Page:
TURNER – A proposed new comprehensive plan highlights some of the changes expected to take place in this rural community over the next 10 years.

The plan also takes steps to help agricultural enterprises remain financially viable and makes recommendations to protect the town’s 13 ponds and its rivers and streams.

About 25 people gathered at a public forum to hear a presentation on the draft plan, which still must go to the state for approval and then return for a vote of the community at town meeting in 2004, said John Maloney of the Androscoggin Valley Council of Governments. The new plan has been in development for about two years.

The comprehensive plan was developed based on surveys in which residents gave their opinions on how development should happen, where it should happen, what needs to be protected and what they are willing to pay for.

Using that information, the plan was formulated. After approval by the state and residents, it will be used as a basis for creating zoning ordinances, development allowances and restrictions and the formulation of local laws governing everything from road building to junkyard permits.

The surveys showed, board members said, that residents wish to retain the rural character of the town, support agricultural endeavors and the open space they provide, but they are not willing to pay to make this happen.

“Everyone wants the farms to stay,” committee Chairman Mike Gotto said. “But they are not willing to pay for it. So this committee has framed the comprehensive plan in such a way as to make it as easy as possible for farmers to stay in business.”

Some of those strategies include allowing farmers to diversify the use of their land by opening related businesses such as a tractor sales outlet, an ice cream shop at a dairy farm or a produce stand at a truck garden.

Several of these kinds of businesses already exist on local farms but were developed under fairly strict guidelines. The new plan would loosen those guidelines to broaden the possibilities.

“Everyone says they want to keep the views all over town,” committee member Ralph Caldwell said. “Well, views are a free ride from agriculture. You will only have them as long as we farm. When we stop, trees will grow up and there won’t be any views.”

The committee also has looked at transfer of development rights and tax rates on open land concerning agriculture. The new plan combines what previously were two rural zones with different allowable uses into one rural zone with fewer restrictions as another way to help farmers.

When residents received an announcement of the meeting with some of the plan’s details, several committee members got calls concerning proposed overpasses at routes 4 and 219 in North Turner and at routes 4 and 117 in Turner Village.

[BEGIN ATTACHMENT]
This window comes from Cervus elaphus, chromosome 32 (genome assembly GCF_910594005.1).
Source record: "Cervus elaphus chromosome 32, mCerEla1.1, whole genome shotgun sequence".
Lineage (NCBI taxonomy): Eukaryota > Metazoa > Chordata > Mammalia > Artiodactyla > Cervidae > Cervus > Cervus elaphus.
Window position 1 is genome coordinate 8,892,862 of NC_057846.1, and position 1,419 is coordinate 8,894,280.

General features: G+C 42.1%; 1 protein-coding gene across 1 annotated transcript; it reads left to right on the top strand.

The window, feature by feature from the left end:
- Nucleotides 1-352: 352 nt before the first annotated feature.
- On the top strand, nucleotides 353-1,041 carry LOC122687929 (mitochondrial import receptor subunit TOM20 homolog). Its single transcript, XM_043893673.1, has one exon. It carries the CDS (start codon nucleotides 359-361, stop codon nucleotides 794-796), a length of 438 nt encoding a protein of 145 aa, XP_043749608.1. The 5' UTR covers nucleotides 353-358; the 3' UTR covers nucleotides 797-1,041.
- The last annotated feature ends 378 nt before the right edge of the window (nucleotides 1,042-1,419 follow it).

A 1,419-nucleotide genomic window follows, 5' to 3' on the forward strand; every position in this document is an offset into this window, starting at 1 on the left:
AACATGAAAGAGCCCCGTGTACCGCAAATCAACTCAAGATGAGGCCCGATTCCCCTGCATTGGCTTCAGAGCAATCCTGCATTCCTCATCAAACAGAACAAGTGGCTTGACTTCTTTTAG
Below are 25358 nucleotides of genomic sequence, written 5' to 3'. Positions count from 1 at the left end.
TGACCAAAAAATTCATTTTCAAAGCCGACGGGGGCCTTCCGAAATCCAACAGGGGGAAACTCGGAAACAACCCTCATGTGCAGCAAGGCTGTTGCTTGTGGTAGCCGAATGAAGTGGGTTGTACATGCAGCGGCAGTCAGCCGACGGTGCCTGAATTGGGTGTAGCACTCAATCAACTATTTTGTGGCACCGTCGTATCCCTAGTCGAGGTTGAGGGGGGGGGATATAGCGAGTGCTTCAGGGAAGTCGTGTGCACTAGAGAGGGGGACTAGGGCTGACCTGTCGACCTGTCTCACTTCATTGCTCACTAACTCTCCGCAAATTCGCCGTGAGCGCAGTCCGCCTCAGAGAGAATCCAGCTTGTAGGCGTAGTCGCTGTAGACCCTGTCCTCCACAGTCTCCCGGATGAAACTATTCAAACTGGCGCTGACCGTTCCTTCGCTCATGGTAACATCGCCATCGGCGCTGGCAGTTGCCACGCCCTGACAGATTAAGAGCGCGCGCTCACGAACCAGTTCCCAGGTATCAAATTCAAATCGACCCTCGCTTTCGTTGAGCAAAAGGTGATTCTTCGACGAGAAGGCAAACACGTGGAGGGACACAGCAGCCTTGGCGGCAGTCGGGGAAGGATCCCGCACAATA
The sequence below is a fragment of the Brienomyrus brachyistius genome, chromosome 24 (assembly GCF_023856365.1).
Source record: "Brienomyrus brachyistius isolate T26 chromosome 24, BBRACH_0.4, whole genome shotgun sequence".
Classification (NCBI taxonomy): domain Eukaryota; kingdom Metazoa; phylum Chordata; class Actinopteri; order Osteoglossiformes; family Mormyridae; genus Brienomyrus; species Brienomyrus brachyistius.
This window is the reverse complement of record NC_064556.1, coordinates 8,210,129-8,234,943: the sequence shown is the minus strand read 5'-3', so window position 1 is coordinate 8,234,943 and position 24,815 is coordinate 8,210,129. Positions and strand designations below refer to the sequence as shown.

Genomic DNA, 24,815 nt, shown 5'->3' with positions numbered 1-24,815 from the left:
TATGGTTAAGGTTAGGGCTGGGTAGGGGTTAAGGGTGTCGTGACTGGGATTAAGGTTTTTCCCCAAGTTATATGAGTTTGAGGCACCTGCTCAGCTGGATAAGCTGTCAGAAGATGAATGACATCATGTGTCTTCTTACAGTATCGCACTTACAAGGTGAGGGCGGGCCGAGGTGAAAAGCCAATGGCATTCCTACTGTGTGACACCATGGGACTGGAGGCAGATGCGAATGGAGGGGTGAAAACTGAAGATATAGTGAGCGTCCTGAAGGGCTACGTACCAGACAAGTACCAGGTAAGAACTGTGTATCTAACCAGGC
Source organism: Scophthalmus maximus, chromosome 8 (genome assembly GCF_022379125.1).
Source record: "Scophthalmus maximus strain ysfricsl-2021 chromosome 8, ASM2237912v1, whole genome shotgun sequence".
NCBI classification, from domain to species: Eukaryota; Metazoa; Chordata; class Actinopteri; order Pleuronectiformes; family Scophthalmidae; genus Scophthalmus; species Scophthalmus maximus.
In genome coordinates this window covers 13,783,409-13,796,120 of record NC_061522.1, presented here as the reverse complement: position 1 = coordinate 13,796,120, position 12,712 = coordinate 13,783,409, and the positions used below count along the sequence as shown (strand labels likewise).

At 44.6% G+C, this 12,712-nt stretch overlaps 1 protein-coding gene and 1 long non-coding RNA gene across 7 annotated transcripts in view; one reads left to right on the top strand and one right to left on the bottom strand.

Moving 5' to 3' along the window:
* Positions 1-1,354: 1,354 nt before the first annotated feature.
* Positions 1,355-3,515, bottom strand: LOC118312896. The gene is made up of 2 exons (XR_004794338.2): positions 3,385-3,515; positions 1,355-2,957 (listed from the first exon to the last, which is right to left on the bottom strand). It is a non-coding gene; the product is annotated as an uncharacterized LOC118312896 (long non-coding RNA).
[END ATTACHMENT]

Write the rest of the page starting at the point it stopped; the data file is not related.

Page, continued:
Committee members were quick to point out Thursday night that there are currently 14,000 trips per day on Route 4 in Turner, but 20 or 30 years from now when that number doubles, the idea may not be so far-fetched. But the concept is for “the distant future,” they said.

Commercial and economic development also are addressed in the plan. The commercial zones just north of Turner Village have been expanded to accommodate secondary roads to businesses in an attempt to get local traffic off Route 4. The plan proposes looking at the feasibility of another business park since the one in South Turner “is basically full.”

Townspeople at the April town meeting approved the implementation of a tax increment financing program. The plan also calls for the development of regional economic policies. Based on the plan, the town will consider implementing the use of impact fees for developers in an attempt to keep taxes down. A new mixed use zone is proposed for the area around DeCoster Egg Farms for activities such as warehousing.

Recreational development ideas include off-street parking in areas used by walkers and joggers, sidewalks in Turner Center and a park on Martin Stream behind what used to be House’s Market.

Special protections will be placed around lakes and ponds, wetlands, waterfowl habitat and deer-wintering yards, and phosphorus regulation will be expanded to include individual lots, not just developments, near water bodies. The Nezinscot River, above the Turner Village dam, will have protections placed on it to ensure the continuation of both environmental soundness and recreational activities.

Copies of the proposed plan are available at the town office. It is expected the plan will be returned to the town from the state next fall. At that time, another public forum will be held before the plan goes to a vote at the 2004 town meeting.



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